The KBF is like a river that flows and grows as it connects with other streams, feeding and giving life to everything in its path. Inherent in its mission is to be a facilitator of life-changing legacies for Kingdom advancement. Regardless of how large or small your gift might be, we can help you maximize the impact and multiply the benefits to you, your family and to the Kingdom causes that are near and dear to your heart.

Just imagine for a moment the impact on Kingdom advancement that has resulted from the distributions of the investment earnings from the accounts established with the KBF by the faithful and generous gifts of hundreds of Kentucky Baptists across the past 66 years of the KBF’s existence. Most of these accounts are perpetual, and therefore, will continue to advance the Kingdom until Jesus comes again.

Since 1945 the KBF has distributed $142M for Kingdom advancement through the various causes specified by the donors. These funds are over and above offering plate giving. Interestingly enough, $86M were distributed in the last decade (2011), $41M in the decade ended 2001, $10M in the decade ended 1991, $3M in the decade ended 1981, $2M in the decade ended 1971 and $.5M in the decade ended 1961.  Wow! Hallelujah!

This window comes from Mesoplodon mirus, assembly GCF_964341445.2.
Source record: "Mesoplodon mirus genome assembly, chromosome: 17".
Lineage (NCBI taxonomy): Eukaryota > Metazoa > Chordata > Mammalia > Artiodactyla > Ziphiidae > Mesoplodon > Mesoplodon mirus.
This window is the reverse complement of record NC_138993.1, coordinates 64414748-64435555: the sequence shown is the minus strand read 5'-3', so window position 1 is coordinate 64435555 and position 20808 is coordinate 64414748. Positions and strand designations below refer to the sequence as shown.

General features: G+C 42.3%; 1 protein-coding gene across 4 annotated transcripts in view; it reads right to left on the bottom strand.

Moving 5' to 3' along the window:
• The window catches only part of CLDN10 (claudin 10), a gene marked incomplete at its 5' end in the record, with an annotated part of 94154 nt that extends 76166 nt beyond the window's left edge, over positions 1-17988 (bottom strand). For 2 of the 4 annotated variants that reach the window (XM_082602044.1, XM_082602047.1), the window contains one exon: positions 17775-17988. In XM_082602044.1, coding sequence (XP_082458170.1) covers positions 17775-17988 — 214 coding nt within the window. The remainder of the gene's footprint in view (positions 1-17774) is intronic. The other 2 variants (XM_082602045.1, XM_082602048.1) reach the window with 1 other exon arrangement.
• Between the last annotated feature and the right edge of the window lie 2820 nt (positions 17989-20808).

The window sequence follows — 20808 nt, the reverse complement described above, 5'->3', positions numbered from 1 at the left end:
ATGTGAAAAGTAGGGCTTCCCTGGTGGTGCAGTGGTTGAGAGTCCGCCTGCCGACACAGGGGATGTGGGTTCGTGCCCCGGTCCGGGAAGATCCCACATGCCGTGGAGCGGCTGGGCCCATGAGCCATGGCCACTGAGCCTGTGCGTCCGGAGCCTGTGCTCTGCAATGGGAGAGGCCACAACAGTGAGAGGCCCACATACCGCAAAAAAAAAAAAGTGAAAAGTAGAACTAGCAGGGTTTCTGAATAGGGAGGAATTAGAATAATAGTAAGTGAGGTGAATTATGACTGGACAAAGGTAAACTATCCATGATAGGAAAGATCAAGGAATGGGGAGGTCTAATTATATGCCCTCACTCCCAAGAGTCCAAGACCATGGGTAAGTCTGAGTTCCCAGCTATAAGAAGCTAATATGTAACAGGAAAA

These funds have been used to connect people to Jesus Christ in your communities, throughout the Commonwealth of Kentucky, North America and to the ends of the earth. The ministries to and through which these funds have flowed like a river include local churches, associations, Campbellsville University, University of the Cumberlands, Georgetown College, Clear Creek Baptist Bible College, Oneida Baptist Institute, Mid-Continent University, Sunrise Children’s Services, Baptist Healthcare, Kentucky Baptist Assemblies, Kentucky WMU, Western Recorder, Kentucky Baptist Foundation, KBC Mission Board, Kentucky Ethics League, International Mission Board, North American Mission Board, Southern Seminary and numerous other Great Commission service ministries.

Call Laurie Valentine or me toll-free to discuss how we can help you to multiply the benefits of wise giving.

(502) 489-3533 or 1-866-489-3533 (Toll-free, Kentucky only)